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New York Yankees: Is Javier Vazquez The New Chien-Ming Wang?

NEW YORK - APRIL 14:  Javier Vazquez #31 of the New York Yankees leaves the game against the Los Angeles Angels of Anaheim on April 14, 2010 at Yankee Stadium in the Bronx borough of New York City.  (Photo by Jim McIsaac/Getty Images)
Jim McIsaac/Getty Images
Tom AuSenior Analyst IIApril 26, 2010

Vazquez has now pitched 20 innings, just under half of Wang's 42 last year. Otherwise, their statistics are eerily similar. Both of them have ERAs in the 9s. Vazquez's FIP, or sabermetric ERA, is 6.32, actually higher than Wang's 5.38 was. (FIP is a formulated "ERA" that uses home runs, strikeouts, and base on balls as inputs.)

That's mainly because Vazquez has already given up five home runs, or one every four innings. Wang gave up only seven during his brief 2009 tenure, or one in six innings. It's true that Vazquez' strikeout, or K/9 rate of 8.10 is at the high end of his career average, but so was Wang's at 6.21. Maybe they were both throwing too hard. 

The difference between a pitcher's FIP and ERA is due to batting average of balls in play (BABIP). Over time, this figure is expected to converge to about .300 for most pitchers. A BABIP much higher than this can be due to one of two reasons: 1) statistical fluctuation due to small sample size, or 2) soft tossing, if maintained over time, a rare ailment in a professional pitcher, unless injured or otherwise handicapped, perhaps due to age.

In the case of Wang, it was easy to identify a reason for his weak pitching; the fact that he had never fully recovered from injuries sustained in 2008.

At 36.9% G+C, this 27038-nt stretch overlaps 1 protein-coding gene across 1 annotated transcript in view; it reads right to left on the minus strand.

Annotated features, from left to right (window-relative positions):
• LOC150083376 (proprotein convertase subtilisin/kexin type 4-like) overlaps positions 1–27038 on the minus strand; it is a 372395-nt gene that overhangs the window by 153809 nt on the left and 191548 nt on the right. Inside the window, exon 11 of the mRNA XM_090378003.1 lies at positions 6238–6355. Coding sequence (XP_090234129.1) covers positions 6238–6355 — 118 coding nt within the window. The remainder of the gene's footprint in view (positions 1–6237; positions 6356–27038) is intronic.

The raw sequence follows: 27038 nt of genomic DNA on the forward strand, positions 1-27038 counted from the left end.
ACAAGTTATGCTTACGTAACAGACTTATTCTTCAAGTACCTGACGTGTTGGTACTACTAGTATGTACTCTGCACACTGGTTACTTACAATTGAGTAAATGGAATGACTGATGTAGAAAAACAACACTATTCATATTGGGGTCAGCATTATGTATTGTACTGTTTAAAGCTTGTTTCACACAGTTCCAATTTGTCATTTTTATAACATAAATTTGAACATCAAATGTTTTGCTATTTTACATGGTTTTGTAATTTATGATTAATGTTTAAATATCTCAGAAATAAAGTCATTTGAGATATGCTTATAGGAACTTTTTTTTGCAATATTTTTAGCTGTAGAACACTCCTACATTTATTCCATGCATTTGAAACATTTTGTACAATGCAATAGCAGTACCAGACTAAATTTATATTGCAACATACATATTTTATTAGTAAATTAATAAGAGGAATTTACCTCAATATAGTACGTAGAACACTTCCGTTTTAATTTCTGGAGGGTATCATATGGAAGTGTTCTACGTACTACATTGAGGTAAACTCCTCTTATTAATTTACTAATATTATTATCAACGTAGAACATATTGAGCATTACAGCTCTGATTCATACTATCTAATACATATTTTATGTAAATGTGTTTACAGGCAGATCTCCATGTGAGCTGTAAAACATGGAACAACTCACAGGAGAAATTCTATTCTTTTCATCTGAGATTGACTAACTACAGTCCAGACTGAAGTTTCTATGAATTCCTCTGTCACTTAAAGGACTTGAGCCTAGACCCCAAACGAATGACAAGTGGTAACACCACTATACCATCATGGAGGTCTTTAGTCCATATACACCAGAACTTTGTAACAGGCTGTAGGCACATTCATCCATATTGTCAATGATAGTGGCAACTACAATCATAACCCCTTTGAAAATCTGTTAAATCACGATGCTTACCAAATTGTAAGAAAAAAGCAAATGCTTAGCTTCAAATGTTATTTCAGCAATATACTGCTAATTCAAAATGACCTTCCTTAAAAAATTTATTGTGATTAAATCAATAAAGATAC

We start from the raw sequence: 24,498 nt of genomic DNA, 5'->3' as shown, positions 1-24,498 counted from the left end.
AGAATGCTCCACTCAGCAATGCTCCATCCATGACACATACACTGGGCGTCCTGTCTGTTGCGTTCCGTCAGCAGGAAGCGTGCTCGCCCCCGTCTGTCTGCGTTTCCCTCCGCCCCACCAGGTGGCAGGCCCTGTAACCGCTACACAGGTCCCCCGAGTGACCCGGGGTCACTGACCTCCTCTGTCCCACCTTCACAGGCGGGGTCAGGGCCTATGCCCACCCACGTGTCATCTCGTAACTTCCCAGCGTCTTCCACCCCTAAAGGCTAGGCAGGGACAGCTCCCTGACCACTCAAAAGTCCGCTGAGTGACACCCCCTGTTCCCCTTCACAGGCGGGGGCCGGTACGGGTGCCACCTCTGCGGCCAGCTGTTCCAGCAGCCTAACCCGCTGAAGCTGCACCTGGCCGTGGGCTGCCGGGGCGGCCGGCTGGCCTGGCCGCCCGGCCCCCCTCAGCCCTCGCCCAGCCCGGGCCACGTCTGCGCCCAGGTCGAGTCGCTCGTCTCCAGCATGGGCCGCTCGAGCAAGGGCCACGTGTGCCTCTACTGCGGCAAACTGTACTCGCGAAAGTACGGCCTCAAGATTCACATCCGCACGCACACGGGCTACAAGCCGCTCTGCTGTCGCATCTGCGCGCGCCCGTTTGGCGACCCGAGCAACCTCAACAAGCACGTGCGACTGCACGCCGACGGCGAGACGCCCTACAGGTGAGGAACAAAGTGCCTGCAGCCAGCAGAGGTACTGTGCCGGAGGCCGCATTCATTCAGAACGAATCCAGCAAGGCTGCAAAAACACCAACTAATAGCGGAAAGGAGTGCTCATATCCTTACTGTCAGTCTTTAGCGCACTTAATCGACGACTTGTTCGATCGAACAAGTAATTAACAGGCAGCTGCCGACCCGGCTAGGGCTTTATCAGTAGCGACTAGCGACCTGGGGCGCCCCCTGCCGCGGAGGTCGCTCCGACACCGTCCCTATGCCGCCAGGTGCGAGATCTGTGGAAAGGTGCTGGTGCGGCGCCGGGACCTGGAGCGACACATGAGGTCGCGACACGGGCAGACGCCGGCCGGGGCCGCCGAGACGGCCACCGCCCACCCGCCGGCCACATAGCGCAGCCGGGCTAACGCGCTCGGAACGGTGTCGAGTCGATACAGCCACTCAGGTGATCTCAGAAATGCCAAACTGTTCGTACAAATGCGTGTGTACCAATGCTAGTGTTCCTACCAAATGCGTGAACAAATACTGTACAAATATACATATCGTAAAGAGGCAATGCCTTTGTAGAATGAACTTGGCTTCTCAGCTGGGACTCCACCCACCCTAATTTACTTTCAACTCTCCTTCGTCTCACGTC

At age 31, Vazquez is older than Wang (29 in 2009). If he were 41, or even 36, thoughts of "old age" (for a ball player) might come into the picture. But Vasquez is more like "middle-aged" compared to his peers.

But there is another factor that comes into play. This will be the 13th year Vazquez has been pitching. The "life expectancy" of a major league baseball player (in that role) is something like 11 years. Meaning that Vazquez is now living on borrowed time. "Length of service" rather than chronological age, may be at work here.

Another example of a sudden collapse was that of Matt Morris, acquired by the Pittsburgh Pirates in 2007 for  outfielder Rajai Davis. Put aside the fact that Davis performed better, and Morris worse, than the Pirates expected, meaning that they lost on both ends of the trade.

Morris had a fine record coming into Pittsburgh, pitched a mediocre second half of 2007, and then exhibited the Vazquez-Wang pattern early in 2008. He was 33 at the time, in his 12th and last year in baseball.

Don't talk about "old age" to late-30s wonders like Derek Jeter, Jorge Posada, and Mariano Riviera,yet. But they are the exceptions, the baseball equivalents of ninety-somethings.

But maybe the next twenty innings or so will tell a story for Vazquez, one way or the other. And maybe the Yankees were right to bench Wang after 42 innings (the Pirates did so with Morris after only 22). If so, Vazquez will need to "put up" soon. Or else he'll be "shut down."

On the other hand, maybe even forty-odd innings is too short a time period to judge a pitcher. Perhaps the Yankees will reserve judgment on Vazquez even after that span. And perhaps they should even have given Wang a longer "leash."

 

 

 

 

 

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